Krithi Karanth   

By Nidhi Shrivastava
Name Krithi Karanth
Occupation Wildlife Conservationist
Category Crusader
Country of Residence India

Why we felt she needed to be included in this list: An associate conservation scientist at the Wildlife Conservation Society, Krithi Karanth is a globally renowned wildlife conservationist scientist fighting poachers and deforestation, while leading numerous research projects on how Indian rural villages and wildlife can co-exist.

Born in Mangaluru to a family of wildlife enthusiasts (her father, K. Ullas Karnath, is a noted tiger biologist and conservationist and her grandfather, Shivaram Karnath, was a leading environmentalist), Krithi Karanth grew up learning about forests, animals and the need to conserve these precious resources.

She went on to major in environmental science and geography at the University of Florida and then earned a master’s and a PhD in environmental science from Yale and Duke University, followed by a post-doctorate fellowship at Columbia University.

In the field of wild life conservation things are always sort of posed as ‘people versus nature’ inherently. All of my work has involved addressing questions of people impacting wild life and wildlife impacting people. I think the solutions have to come from looking at both perspectives. In some things we have to put people first, and in some, we’ll have to put wildlife first. There are a lot of grey areas, it’s not a black and white space at all. If we want wildlife in a country like India with 1.2 billion people and less than four per cent land set aside for wildlife, we’ll have to make some tough decisions about how we are going to manage wildlife and ensure people are not harmed. It’s a big challenge that we have.


Her first project was in Bhadra, Karnataka, in 2002 where she studied the voluntary resettlement of people and the livelihood concerns that arose as a result. For over 20 years, she has focused her research in India conducting studies on species distributions and extinctions, the impact of wildlife tourism, the consequences of voluntary resettlement, land-use change and human-wildlife interactions.

One of her greatest milestones has been to tackle the difficult and sticky issues of poaching and forest fires. During her master’s, she was working in the Bhadra Wildlife Sanctuary in Karnataka. She built a massive database, which consisted of work from British naturalists and the records of Indian kings who hunted wildlife. After interviewing wildlife experts from across India, she re-created the data of wild animals that were recorded between 1850s to the early 1900s. Her database consisted of 30,000 locations and located 100 species and has been influential in recording declines of wildlife species over the past 150 years.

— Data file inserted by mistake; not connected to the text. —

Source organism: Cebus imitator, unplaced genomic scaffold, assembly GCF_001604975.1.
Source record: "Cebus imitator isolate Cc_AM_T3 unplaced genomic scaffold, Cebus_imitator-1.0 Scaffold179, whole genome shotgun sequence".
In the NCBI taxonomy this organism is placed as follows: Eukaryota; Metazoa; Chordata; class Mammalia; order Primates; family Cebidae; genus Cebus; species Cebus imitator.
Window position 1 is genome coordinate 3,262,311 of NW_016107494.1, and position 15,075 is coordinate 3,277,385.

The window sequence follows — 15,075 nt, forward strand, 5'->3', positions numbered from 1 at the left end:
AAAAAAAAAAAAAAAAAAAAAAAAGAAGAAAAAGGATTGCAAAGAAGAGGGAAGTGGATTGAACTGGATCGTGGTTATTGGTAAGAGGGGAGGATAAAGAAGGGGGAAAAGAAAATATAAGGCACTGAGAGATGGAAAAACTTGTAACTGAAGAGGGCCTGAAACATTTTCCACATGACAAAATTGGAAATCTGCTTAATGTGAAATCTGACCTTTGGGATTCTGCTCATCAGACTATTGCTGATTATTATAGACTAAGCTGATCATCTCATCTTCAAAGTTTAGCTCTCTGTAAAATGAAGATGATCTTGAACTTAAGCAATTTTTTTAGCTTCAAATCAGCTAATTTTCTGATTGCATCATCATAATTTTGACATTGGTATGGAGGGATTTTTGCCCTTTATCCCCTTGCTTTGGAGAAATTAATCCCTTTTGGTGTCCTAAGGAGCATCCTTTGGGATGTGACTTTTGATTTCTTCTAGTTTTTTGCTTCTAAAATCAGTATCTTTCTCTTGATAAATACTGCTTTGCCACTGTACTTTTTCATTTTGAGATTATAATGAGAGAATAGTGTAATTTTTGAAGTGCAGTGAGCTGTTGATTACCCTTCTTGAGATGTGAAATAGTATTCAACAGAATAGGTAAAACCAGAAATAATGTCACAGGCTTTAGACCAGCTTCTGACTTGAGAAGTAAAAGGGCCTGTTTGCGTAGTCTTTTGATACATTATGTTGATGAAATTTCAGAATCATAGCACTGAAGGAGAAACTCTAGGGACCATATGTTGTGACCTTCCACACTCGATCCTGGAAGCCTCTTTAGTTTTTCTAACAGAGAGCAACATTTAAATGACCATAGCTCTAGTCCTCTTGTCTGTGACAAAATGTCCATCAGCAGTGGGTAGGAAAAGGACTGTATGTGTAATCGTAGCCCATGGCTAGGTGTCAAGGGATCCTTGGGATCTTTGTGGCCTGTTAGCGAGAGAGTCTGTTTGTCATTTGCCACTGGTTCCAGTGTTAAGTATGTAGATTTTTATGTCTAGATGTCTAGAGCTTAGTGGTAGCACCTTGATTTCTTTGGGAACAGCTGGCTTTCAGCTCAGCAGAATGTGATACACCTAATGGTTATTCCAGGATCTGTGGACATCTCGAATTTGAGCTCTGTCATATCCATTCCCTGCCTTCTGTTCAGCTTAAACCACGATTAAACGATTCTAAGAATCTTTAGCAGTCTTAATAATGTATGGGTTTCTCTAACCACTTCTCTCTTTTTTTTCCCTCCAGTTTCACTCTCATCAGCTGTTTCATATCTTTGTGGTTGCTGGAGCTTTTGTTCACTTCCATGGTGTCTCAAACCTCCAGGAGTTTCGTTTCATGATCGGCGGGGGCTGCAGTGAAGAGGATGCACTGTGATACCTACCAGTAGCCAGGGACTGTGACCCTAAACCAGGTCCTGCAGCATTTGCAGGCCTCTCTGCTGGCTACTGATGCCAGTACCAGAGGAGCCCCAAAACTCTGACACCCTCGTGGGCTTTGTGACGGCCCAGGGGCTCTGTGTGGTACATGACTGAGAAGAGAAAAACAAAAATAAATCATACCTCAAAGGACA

She also pioneered the research into wildlife conflicts between animals, farmers and their farmland. Her research revealed that the presence of local wildlife was damaging to the livelihoods of farmers who were often affected after suffering crop losses, livestock and damage to their properties. Revolutionizing the co-existence of wildlife and humans, Karnath and her team developed a process where farmers use a toll-free number to record the details of the wildlife incident and then a field crew is dispatched to the site of the incident.

She is now working on a project called Wildseve which has helped over 7000 families file wildlife compensation claims and receive their benefits. She is also assisting wildlife and conservation filmmaker Shekar Dattatri on the docu-film From Killer Roads to Human Highways, which explores the rapid expansion of roads and highways which threatened the Indian wildlife and the measures that can be implemented to avoid the catastrophe.

It brings sanity, it’s not an obsession with a single animal. Just the knowledge that these places exist and knowing that you have seen just a fraction, and that there’s so much to see and discover, brings a sense of peace.

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Currently an associate conservation scientist at the Wildlife Conservation Society, a senior fellow at the Centre for Wildlife Studies and an adjunct assistant professor at Duke University, her work has been published in 16 international scientific journals and she has co-edited an issue of Biological Conservation. She has also been published in The Hindu, Times of India, India Express and more than 50 national and international  newspapers. Through the years, she has mentored over 100 scientists from India, Australia, the U.K. and the U.S. Karanth was named an INK Fellow and spoke at the INK Conference in 2013. She also spoke at TEDxMAIS in 2013 and TEDxGateway in 2014.

She was honoured as National Geographic Society’s 10,000th grantee in 2011 and was selected as National Geographic Emerging Explorer and one of India’s Power Women by Femina in 2012. She was named in Women of the Year by Elle India in 2013, and this year she received the Woman of the Discovery Award by WINGS Worldquest, an organization that supports and recognizes women scientists.

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Nidhi Shrivastava

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